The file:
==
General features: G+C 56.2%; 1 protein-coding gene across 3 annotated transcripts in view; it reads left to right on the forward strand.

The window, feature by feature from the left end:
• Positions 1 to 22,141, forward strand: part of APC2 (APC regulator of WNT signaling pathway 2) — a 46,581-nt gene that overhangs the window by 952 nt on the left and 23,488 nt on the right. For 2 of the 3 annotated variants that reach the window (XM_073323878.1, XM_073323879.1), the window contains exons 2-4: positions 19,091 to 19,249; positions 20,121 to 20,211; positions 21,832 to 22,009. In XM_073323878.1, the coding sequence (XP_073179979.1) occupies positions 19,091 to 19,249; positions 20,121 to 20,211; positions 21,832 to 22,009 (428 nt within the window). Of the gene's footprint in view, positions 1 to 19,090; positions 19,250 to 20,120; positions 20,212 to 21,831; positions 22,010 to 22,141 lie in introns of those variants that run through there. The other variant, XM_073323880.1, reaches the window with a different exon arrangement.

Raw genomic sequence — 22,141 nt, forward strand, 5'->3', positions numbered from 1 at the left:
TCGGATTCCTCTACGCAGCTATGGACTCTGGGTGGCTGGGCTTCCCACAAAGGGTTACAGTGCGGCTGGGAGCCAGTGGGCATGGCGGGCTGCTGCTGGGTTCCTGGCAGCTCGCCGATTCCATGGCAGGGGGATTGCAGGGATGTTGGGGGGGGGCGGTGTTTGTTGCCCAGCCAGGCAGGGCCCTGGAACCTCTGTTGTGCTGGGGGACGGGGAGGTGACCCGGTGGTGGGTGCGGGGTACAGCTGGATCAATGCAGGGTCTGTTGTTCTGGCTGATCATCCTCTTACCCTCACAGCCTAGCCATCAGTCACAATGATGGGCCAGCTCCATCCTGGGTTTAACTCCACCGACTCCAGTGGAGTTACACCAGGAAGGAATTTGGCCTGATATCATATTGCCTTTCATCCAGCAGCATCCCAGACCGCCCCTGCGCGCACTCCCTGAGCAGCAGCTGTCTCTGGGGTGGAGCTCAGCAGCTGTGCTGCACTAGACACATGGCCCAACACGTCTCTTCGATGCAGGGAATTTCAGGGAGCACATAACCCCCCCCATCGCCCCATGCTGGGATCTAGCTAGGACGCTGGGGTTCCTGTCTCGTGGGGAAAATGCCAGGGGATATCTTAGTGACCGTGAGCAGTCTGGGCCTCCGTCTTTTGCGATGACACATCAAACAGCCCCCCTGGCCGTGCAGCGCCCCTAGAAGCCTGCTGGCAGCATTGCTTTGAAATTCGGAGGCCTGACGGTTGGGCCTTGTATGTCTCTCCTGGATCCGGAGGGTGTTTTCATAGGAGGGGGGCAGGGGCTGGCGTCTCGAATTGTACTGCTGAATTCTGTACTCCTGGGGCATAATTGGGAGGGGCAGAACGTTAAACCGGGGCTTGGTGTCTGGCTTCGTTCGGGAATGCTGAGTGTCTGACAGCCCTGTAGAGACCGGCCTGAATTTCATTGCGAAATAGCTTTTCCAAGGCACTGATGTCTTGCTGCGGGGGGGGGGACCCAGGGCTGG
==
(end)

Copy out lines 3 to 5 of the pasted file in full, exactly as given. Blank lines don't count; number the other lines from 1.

• Positions 1 to 22,141, forward strand: part of APC2 (APC regulator of WNT signaling pathway 2) — a 46,581-nt gene that overhangs the window by 952 nt on the left and 23,488 nt on the right. For 2 of the 3 annotated variants that reach the window (XM_073323878.1, XM_073323879.1), the window contains exons 2-4: positions 19,091 to 19,249; positions 20,121 to 20,211; positions 21,832 to 22,009. In XM_073323878.1, the coding sequence (XP_073179979.1) occupies positions 19,091 to 19,249; positions 20,121 to 20,211; positions 21,832 to 22,009 (428 nt within the window). Of the gene's footprint in view, positions 1 to 19,090; positions 19,250 to 20,120; positions 20,212 to 21,831; positions 22,010 to 22,141 lie in introns of those variants that run through there. The other variant, XM_073323880.1, reaches the window with a different exon arrangement.

Raw genomic sequence — 22,141 nt, forward strand, 5'->3', positions numbered from 1 at the left:
TCGGATTCCTCTACGCAGCTATGGACTCTGGGTGGCTGGGCTTCCCACAAAGGGTTACAGTGCGGCTGGGAGCCAGTGGGCATGGCGGGCTGCTGCTGGGTTCCTGGCAGCTCGCCGATTCCATGGCAGGGGGATTGCAGGGATGTTGGGGGGGGGCGGTGTTTGTTGCCCAGCCAGGCAGGGCCCTGGAACCTCTGTTGTGCTGGGGGACGGGGAGGTGACCCGGTGGTGGGTGCGGGGTACAGCTGGATCAATGCAGGGTCTGTTGTTCTGGCTGATCATCCTCTTACCCTCACAGCCTAGCCATCAGTCACAATGATGGGCCAGCTCCATCCTGGGTTTAACTCCACCGACTCCAGTGGAGTTACACCAGGAAGGAATTTGGCCTGATATCATATTGCCTTTCATCCAGCAGCATCCCAGACCGCCCCTGCGCGCACTCCCTGAGCAGCAGCTGTCTCTGGGGTGGAGCTCAGCAGCTGTGCTGCACTAGACACATGGCCCAACACGTCTCTTCGATGCAGGGAATTTCAGGGAGCACATAACCCCCCCCATCGCCCCATGCTGGGATCTAGCTAGGACGCTGGGGTTCCTGTCTCGTGGGGAAAATGCCAGGGGATATCTTAGTGACCGTGAGCAGTCTGGGCCTCCGTCTTTTGCGATGACACATCAAACAGCCCCCCTGGCCGTGCAGCGCCCCTAGAAGCCTGCTGGCAGCATTGCTTTGAAATTCGGAGGCCTGACGGTTGGGCCTTGTATGTCTCTCCTGGATCCGGAGGGTGTTTTCATAGGAGGGGGGCAGGGGCTGGCGTCTCGAATTGTACTGCTGAATTCTGTACTCCTGGGGCATAATTGGGAGGGGCAGAACGTTAAACCGGGGCTTGGTGTCTGGCTTCGTTCGGGAATGCTGAGTGTCTGACAGCCCTGTAGAGACCGGCCTGAATTTCATTGCGAAATAGCTTTTCCAAGGCACTGATGTCTTGCTGCGGGGGGGGGGACCCAGGGCTGG